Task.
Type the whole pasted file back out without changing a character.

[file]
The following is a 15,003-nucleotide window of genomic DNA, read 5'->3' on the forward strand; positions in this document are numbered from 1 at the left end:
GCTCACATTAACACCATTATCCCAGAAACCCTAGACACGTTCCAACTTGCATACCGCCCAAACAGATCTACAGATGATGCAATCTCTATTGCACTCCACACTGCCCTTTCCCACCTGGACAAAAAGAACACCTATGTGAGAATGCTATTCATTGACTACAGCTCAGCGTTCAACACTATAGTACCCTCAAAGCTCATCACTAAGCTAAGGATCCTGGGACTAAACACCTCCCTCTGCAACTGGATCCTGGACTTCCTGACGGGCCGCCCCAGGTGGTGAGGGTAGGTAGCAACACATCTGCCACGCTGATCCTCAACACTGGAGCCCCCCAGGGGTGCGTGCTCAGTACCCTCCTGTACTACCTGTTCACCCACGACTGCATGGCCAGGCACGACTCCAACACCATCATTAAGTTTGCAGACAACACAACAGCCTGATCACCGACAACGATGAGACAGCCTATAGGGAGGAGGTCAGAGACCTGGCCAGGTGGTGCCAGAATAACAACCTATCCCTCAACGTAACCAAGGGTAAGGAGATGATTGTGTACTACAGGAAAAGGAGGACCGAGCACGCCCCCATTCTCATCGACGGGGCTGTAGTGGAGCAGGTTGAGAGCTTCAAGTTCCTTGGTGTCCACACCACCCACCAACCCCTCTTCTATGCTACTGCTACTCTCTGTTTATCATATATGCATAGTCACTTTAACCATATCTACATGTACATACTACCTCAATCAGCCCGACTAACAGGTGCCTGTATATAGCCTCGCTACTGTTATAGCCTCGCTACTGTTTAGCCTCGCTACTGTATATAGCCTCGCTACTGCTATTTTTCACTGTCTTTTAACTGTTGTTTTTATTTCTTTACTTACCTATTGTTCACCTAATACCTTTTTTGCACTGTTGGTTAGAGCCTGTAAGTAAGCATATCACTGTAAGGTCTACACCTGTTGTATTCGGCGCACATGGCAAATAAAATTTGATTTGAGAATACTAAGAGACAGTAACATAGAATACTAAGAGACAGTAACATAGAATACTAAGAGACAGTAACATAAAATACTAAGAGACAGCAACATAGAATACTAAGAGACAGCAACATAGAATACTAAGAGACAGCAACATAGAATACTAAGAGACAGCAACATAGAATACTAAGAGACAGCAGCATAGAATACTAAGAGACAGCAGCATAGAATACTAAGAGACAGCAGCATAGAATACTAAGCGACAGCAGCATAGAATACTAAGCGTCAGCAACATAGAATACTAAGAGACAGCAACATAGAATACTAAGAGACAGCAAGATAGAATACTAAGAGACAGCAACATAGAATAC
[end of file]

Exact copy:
The following is a 15,003-nucleotide window of genomic DNA, read 5'->3' on the forward strand; positions in this document are numbered from 1 at the left end:
GCTCACATTAACACCATTATCCCAGAAACCCTAGACACGTTCCAACTTGCATACCGCCCAAACAGATCTACAGATGATGCAATCTCTATTGCACTCCACACTGCCCTTTCCCACCTGGACAAAAAGAACACCTATGTGAGAATGCTATTCATTGACTACAGCTCAGCGTTCAACACTATAGTACCCTCAAAGCTCATCACTAAGCTAAGGATCCTGGGACTAAACACCTCCCTCTGCAACTGGATCCTGGACTTCCTGACGGGCCGCCCCAGGTGGTGAGGGTAGGTAGCAACACATCTGCCACGCTGATCCTCAACACTGGAGCCCCCCAGGGGTGCGTGCTCAGTACCCTCCTGTACTACCTGTTCACCCACGACTGCATGGCCAGGCACGACTCCAACACCATCATTAAGTTTGCAGACAACACAACAGCCTGATCACCGACAACGATGAGACAGCCTATAGGGAGGAGGTCAGAGACCTGGCCAGGTGGTGCCAGAATAACAACCTATCCCTCAACGTAACCAAGGGTAAGGAGATGATTGTGTACTACAGGAAAAGGAGGACCGAGCACGCCCCCATTCTCATCGACGGGGCTGTAGTGGAGCAGGTTGAGAGCTTCAAGTTCCTTGGTGTCCACACCACCCACCAACCCCTCTTCTATGCTACTGCTACTCTCTGTTTATCATATATGCATAGTCACTTTAACCATATCTACATGTACATACTACCTCAATCAGCCCGACTAACAGGTGCCTGTATATAGCCTCGCTACTGTTATAGCCTCGCTACTGTTTAGCCTCGCTACTGTATATAGCCTCGCTACTGCTATTTTTCACTGTCTTTTAACTGTTGTTTTTATTTCTTTACTTACCTATTGTTCACCTAATACCTTTTTTGCACTGTTGGTTAGAGCCTGTAAGTAAGCATATCACTGTAAGGTCTACACCTGTTGTATTCGGCGCACATGGCAAATAAAATTTGATTTGAGAATACTAAGAGACAGTAACATAGAATACTAAGAGACAGTAACATAGAATACTAAGAGACAGTAACATAAAATACTAAGAGACAGCAACATAGAATACTAAGAGACAGCAACATAGAATACTAAGAGACAGCAACATAGAATACTAAGAGACAGCAACATAGAATACTAAGAGACAGCAGCATAGAATACTAAGAGACAGCAGCATAGAATACTAAGAGACAGCAGCATAGAATACTAAGCGACAGCAGCATAGAATACTAAGCGTCAGCAACATAGAATACTAAGAGACAGCAACATAGAATACTAAGAGACAGCAAGATAGAATACTAAGAGACAGCAACATAGAATAC